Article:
Kent conjures up with exceptional intensity and empathy a world in which folk beliefs hold as much sway over people's minds as religious faith . . . It would have been all too easy to present this story as a conflict between rational enlightenment and peasant superstition, but the main strength of Kent's narrative is that it avoids such a simple dichotomy. 'I have told you my truth,' Nance tells the court during the trial scenes that provide the book's climax. Such is the power of Kent's imaginative sympathy with her characters that this becomes not merely the mantra of a deluded old woman, but a moving statement of her continuing faith in her own vision of the way the world works . . . The Good People is an even better novel than Burial Rites - a starkly realised tale of love, grief and misconceived beliefs * Sunday Times * Lyrical and unsettling, The Good People is a vivid account of the contradictions of life in rural Ireland in the 19th century. A literary novel with the pace and tension of a thriller, Hannah Kent takes us on a frightening journey towards an unspeakable tragedy. I am in awe of Kent's gifts as a storyteller. -- Paula Hawkins, bestselling author of The Girl on the Train The Good People is, like Burial Rites, a thoroughly engrossing entree into the macabre nature of a vanished society, its virtues and its follies and its lethal impulses. The Good People takes us straight to a place utterly unexpected and believable, where amidst the earnest mayhem people impose on each other, there is no patronizing quaintness, but a compelling sense of the inevitability of solemn horrors -- Thomas Keneally, author of Schindler's Ark (winner of the Booker Prize) Beautiful . . . the setting and the characters drew me in immediately and kept me completely absorbed -- Claire King, author of The Night Rainbow The Good People is a novel about how competing systems of thought - religious, medical, folkloric and, eventually, legal - attempt to make sense of the bad stuff that happens. Significantly, the novel is set in a valley, a place cut off from the outside world. The community - and the novel - feels claustrophobic. The characters are trapped in their crucible of mutterings and gossip by a combination of geography, ancestry and poverty. It is to Kent's credit that she never passes judgment on her protagonists' beliefs, even as they lead them to ever more extreme, even insane, behaviour . . . Kent has a terrific feel for the language of her setting. The prose is richly textured with evocative vocabulary - skib, spancel, creepie stool . . . the overall result is to transport the reader deep into the rural Irish hinterlands. This is a serious and compelling novel about how those in desperate circumstances cling to ritual as a bulwark against their own powerlessness -- Graeme Macrae Burnet * Guardian * Hannah Kent's second novel is a thorough study of the faiths and rituals of a rural community, as well as a poignant portrayal of grief * Financial Times * The Good People transports us to Co Kerry, west Ireland, in 1826 . . . Kent doesn't just show us rural Ireland; she lets us smell it, touch it and feel it too, from the heat of the turf fires to the sharp, bitter smell of a woman, fresh in from the rain . . . The Good People lies somewhere between Andrew Michael Hurley's gothic The Loney and Emma Donoghue's latest novel, The Wonder . . . an absorbing and imaginative novel about superstition and the old ways * Times * Kent's immersion and passion for her subject is evident - even the cadence of the characters' speech in the novel is exact and authentic * Irish Independent * An imaginative tour-de-force that recreates a way of perceiving the world with extraordinary vividness . . . With its exquisite prose, this harrowing, haunting narrative of love and suffering is sure to be a prize-winner * Daily Mail * Hannah Kent has terrific form as a historical novelist - her highly acclaimed debut, Burial Rites, set in a 19th-century Icelandic village, was shortlisted for the Bailey's Women's Prize for Fiction. This novel, based on a true story, is even better. As the tale slowly builds, Kent creates an immersive, startlingly lyrical portrait of a time when the borders between logic and superstition were dangerously porous and where the Catholic church is determined to strengthen its grip . . . thrillingly alive to the dynamic of poor, close-knit communities, where fear of the outsider trumps reason and compassion * Metro * Remarkable . . . Kent displays an uncanny ability to immerse herself in an unfamiliar landscape and to give that landscape a life - a voice - that is utterly convincing . . . a haunting novel, shrewdly conceived and beautifully written * The Australian * A sensitively drawn tale of love, grief, and terrible loss * The Age * The Good People is a sensitively drawn tale of love, grief, and terrible loss, set in a tiny Irish village in the early 19th century . . . filled with descriptions of ritual and rhythm * Canberra Times * Atmospheric * Good Housekeeping * This disturbing tale of superstition is full of emotion * Woman & Home * The Good People is an even better novel than Burial Rites - a starkly realised tale of love, grief and misconcieved beliefs * Sunday Times * Beautifully written . . . gripping * Grazia * Gripping and compelling * Mail on Sunday * This novel is about love and its limitations * Psychologies * Kent has a wonderful talent for taking fragments of historical facts and breathing life into them through her fiction. She has matched her debut with another disturbing and haunting novel * Sunday Herald * Hauntingly poetic and evocative * Daily Express * An intricate, heartbreaking portrayal of three women and the conflict between religious belief and folklore * Stylist *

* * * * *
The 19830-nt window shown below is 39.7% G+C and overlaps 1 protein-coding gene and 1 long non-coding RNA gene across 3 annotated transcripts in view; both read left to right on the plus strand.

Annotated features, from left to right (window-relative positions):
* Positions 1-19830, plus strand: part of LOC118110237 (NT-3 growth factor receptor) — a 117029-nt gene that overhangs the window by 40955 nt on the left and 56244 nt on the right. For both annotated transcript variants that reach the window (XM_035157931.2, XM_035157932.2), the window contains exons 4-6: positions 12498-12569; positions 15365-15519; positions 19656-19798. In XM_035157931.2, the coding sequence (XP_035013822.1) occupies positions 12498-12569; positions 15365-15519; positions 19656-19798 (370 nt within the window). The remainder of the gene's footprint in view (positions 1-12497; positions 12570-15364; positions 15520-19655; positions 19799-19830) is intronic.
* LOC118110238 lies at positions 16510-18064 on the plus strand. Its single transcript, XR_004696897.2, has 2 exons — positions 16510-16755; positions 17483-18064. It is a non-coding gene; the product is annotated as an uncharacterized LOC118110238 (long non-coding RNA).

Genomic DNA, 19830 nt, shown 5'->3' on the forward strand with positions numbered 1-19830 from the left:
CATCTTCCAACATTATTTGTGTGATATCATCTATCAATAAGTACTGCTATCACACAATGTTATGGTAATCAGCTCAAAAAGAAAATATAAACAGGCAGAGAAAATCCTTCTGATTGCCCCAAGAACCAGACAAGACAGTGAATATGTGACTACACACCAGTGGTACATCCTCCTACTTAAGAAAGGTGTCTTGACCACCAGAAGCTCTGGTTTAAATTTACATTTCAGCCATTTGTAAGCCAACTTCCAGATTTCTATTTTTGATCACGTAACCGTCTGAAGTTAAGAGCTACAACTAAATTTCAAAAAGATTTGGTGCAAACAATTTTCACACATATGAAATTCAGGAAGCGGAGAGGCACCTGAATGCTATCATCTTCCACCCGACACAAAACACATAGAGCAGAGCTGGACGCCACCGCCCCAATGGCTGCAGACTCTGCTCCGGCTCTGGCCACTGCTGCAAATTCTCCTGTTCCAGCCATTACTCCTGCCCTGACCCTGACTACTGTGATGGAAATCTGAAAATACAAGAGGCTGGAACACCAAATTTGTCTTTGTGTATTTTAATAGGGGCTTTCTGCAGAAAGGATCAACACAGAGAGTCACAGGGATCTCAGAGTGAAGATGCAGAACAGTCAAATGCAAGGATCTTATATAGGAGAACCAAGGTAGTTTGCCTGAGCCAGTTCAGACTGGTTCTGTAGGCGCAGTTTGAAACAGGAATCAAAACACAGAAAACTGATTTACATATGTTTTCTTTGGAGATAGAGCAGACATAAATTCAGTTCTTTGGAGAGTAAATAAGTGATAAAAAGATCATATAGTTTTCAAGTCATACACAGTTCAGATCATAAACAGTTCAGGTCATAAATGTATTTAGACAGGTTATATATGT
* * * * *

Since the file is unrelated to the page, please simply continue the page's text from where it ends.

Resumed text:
From Hannah Kent, the bestselling author of Burial Rites, comes The Good People, set in nineteenth-century Ireland and based on newspaper reports and a court case from the time.